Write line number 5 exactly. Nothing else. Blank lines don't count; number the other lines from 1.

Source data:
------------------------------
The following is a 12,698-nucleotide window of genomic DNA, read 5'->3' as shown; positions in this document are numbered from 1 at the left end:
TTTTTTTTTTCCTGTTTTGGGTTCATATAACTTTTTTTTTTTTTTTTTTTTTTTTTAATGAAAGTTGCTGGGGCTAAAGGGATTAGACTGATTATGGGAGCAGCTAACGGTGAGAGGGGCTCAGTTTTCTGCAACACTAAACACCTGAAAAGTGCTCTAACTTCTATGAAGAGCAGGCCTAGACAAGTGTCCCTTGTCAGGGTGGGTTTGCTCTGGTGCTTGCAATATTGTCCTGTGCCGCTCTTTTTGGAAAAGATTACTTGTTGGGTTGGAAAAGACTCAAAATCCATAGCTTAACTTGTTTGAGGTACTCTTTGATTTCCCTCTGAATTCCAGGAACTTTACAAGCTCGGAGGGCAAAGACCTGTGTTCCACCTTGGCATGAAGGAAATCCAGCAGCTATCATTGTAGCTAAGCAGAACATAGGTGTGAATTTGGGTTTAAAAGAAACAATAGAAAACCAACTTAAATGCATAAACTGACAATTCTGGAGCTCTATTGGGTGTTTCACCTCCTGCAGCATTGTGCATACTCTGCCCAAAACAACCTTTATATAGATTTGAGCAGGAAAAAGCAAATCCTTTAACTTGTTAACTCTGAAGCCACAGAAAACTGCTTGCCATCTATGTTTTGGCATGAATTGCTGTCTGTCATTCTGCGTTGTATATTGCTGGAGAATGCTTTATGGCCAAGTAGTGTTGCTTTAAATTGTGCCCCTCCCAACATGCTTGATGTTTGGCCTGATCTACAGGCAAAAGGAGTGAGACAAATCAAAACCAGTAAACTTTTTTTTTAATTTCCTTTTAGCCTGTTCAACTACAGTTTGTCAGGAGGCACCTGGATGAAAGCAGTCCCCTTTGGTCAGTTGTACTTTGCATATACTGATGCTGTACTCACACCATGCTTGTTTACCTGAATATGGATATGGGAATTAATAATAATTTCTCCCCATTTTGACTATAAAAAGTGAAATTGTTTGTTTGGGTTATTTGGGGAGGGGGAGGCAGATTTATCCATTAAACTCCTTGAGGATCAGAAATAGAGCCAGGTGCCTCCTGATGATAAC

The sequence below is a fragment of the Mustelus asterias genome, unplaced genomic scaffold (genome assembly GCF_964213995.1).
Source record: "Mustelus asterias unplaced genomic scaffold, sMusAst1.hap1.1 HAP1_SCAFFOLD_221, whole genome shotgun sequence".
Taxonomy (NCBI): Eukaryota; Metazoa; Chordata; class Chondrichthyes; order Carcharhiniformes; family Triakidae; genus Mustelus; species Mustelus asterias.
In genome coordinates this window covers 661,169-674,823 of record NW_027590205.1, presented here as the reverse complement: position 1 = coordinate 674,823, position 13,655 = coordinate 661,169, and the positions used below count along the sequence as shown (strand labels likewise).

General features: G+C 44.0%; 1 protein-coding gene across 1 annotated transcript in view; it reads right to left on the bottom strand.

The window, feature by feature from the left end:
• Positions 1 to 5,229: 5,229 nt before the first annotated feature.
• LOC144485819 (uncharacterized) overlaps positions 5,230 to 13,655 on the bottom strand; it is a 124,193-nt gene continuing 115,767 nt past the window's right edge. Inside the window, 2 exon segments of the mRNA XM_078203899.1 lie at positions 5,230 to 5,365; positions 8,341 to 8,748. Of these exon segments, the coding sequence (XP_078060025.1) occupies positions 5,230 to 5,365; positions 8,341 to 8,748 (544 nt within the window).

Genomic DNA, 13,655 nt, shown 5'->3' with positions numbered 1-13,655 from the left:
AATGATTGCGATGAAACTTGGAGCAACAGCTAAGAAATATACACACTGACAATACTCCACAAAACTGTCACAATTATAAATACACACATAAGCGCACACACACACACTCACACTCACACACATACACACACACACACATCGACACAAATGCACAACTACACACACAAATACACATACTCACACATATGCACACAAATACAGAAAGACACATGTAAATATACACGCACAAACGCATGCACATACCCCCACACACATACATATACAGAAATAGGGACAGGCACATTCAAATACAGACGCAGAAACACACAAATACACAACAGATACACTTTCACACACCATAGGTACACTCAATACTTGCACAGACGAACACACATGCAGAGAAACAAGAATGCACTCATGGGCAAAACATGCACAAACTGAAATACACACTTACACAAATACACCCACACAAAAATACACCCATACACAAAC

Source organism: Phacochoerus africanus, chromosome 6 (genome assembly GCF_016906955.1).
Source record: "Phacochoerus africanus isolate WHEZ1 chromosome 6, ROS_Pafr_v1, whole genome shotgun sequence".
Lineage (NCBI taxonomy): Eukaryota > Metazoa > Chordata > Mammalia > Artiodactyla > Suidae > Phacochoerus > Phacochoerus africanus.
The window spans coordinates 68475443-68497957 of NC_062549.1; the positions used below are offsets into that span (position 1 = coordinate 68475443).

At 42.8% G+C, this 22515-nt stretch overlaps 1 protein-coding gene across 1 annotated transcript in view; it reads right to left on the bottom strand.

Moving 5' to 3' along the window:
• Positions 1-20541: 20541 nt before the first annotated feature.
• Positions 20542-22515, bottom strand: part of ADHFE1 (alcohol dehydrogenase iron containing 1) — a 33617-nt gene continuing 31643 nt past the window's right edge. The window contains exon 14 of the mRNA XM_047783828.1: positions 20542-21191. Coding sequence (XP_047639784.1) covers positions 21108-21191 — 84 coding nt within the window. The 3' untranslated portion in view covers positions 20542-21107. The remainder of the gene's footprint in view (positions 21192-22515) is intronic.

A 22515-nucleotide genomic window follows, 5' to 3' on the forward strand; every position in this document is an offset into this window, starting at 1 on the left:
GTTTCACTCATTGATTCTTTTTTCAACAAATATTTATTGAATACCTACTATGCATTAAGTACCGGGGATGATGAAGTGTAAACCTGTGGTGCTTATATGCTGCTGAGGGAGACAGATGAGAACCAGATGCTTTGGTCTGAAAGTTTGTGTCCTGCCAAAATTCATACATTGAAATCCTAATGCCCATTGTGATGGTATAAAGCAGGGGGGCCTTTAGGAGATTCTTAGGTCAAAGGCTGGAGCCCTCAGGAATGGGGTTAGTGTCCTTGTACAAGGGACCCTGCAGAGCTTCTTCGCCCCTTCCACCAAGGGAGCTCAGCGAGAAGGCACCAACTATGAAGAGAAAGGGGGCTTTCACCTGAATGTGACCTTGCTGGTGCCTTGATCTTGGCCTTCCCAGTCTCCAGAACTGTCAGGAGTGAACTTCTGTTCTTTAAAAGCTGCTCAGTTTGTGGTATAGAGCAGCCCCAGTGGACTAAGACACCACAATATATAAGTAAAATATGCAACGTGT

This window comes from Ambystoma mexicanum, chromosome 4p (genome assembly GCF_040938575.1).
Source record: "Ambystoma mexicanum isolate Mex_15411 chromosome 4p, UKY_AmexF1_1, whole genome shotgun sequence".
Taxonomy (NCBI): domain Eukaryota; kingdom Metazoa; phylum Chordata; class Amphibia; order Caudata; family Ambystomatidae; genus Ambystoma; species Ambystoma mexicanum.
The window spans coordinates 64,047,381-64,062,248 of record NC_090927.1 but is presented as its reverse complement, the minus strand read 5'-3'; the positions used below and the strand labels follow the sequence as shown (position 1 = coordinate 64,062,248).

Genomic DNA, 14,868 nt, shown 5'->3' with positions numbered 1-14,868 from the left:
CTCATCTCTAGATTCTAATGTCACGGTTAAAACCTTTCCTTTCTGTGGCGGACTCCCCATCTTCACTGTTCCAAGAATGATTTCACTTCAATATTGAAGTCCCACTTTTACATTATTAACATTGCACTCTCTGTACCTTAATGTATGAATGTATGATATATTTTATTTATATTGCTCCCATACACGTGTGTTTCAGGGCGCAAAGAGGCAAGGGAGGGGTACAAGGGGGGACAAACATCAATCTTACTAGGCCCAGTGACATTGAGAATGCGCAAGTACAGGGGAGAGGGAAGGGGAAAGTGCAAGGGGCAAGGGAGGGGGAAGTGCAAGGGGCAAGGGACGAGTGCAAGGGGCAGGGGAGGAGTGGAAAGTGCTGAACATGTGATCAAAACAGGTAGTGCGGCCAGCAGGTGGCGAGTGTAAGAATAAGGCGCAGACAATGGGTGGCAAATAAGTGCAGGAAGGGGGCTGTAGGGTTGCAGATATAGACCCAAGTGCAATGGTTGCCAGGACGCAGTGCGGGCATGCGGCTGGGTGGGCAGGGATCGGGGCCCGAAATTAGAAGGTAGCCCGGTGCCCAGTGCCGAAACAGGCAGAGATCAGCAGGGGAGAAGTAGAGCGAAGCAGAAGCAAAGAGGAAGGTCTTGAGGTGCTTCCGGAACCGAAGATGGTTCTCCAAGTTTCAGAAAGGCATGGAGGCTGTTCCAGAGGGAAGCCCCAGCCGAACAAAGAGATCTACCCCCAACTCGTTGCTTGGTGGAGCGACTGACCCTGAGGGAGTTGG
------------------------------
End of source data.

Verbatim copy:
Taxonomy (NCBI): Eukaryota; Metazoa; Chordata; class Chondrichthyes; order Carcharhiniformes; family Triakidae; genus Mustelus; species Mustelus asterias.